April 13, 2018
Your new dog will be anxious and confused. It’s imperative that you do everything in your power to make the transition a smooth one for both you and your new dog. We have some tips and helpful guidelines for you to follow.
Figure out where your new dog will be spending most of his time. Because of the change of environment, housebreaking will be essential or need to be reinforced. Kitchens work best in the beginning. If you plan on crate training your dog, be sure to have a crate set up and ready to go for his arrival. Puppies are curious, especially in brand new areas. They’re much like little kids in the beginning so you want to dog proof your home, in particular the areas where he’ll likely spend most of his time. This means taping or putting up electrical cords, moving any foods, plants, or household chemicals up to higher unreachable places, and if feasible, installing baby gates. Having a new dog at home means you need to start training him right away. Establish the vocabulary you want to use for simple commands and stick to them. Dogs are accustomed to routine and they thrive best with them.
When you pick up your new dog, ask questions. Find out what kind of food he was fed and when. Give him the same food for the next few days, slowly introducing a new one, should you decide. You want to really ease into this to avoid any digestive issues. If he has any favorite toys or blankets, obtain and bring those as well. These will be small reminders of his former home and make him feel more comfortable at his new house. On the ride home, make sure your dog is safely secured preferably in a crate. Some dogs find car trips stressful, so having him in a safe place will make the trip home easier on him and you. He’s home, except he doesn’t quite know it! He’s been through a lot and doesn’t know what to expect. Give your new dog some time to get acclimated to his new surroundings. If you have children in the home, allow them to approach your dog calmly, even though we know they’re probably bubbling over with excitement. That excitement can frighten him, so be methodical with introductions. Once home, take him to out to relieve himself immediately. Allow him to peruse the area and get familiar with the surrounding scents. There’s a chance that he won’t relieve himself, so prepare yourself and home for the accidents, because they’re bound to happen. New home, new people, new sounds, new living quarters – all of these are things that could make him excited and have an accident. If you plan to crate train your dog, make it nice and comfy for him. Leave the crate open so that he can go in and out whenever he wants. Dogs like having a space to themselves and crates are nice and snug enough for them to feel some sense of comfort. This would be a great place to put his favorite blanket or toy. On the very first day, give your new dog some moments of solitary confinement. This is not a form a punishment. Time alone and perhaps in his crate is what he’ll need to establish some independence. Be strong! He’s going to whine and whimper, but don’t give in and comfort him. When he has quieted down, reward him with praise or a toy for his good behavior.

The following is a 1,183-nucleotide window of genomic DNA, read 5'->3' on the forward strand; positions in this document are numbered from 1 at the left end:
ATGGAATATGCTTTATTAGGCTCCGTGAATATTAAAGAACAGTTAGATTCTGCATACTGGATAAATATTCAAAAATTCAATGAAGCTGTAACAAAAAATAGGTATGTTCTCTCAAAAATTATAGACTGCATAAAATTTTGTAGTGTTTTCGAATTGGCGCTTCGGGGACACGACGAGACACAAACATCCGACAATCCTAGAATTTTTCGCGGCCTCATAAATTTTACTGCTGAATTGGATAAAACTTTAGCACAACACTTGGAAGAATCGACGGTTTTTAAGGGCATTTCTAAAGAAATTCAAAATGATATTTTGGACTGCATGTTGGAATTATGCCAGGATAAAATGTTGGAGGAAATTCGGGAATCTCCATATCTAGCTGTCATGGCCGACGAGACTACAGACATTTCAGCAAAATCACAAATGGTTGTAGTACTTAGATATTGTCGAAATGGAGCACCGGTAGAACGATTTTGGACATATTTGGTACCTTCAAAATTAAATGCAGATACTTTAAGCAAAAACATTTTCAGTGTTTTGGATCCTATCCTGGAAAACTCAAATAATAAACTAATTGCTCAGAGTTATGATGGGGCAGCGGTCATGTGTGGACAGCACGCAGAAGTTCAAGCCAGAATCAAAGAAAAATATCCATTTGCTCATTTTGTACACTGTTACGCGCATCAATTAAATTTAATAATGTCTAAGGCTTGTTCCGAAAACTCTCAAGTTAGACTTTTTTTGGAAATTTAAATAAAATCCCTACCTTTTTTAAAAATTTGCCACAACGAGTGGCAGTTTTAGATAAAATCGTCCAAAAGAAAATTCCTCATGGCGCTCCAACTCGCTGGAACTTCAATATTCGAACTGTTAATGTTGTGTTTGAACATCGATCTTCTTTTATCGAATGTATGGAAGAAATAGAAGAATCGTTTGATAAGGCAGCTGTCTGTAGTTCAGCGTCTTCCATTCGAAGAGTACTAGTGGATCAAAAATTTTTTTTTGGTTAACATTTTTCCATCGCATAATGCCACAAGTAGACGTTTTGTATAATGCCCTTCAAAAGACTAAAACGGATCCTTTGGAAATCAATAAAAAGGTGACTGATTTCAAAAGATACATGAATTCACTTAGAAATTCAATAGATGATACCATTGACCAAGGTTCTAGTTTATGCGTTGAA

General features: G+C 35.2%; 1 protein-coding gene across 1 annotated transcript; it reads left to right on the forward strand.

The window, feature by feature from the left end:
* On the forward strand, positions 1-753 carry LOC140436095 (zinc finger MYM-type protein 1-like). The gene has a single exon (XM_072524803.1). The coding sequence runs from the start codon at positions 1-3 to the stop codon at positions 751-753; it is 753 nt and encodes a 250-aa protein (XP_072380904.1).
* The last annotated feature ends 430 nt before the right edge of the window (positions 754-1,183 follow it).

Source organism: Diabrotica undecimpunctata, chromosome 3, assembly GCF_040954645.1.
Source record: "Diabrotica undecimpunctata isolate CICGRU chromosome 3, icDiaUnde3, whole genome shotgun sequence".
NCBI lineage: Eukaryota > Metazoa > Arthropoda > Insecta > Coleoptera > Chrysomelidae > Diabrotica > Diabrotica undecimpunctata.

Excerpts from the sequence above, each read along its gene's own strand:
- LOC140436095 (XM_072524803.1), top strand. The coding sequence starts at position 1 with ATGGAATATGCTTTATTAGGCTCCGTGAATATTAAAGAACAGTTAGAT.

You’ll begin to notice your dog’s true personality. You’re starting to get a feel for the other. Habits will start form. Maintain your feeding and walking schedules, because dogs love routine. Stay in contact with his vet. Continue to praise him and educate yourself. We, at Petland, are here for you, too!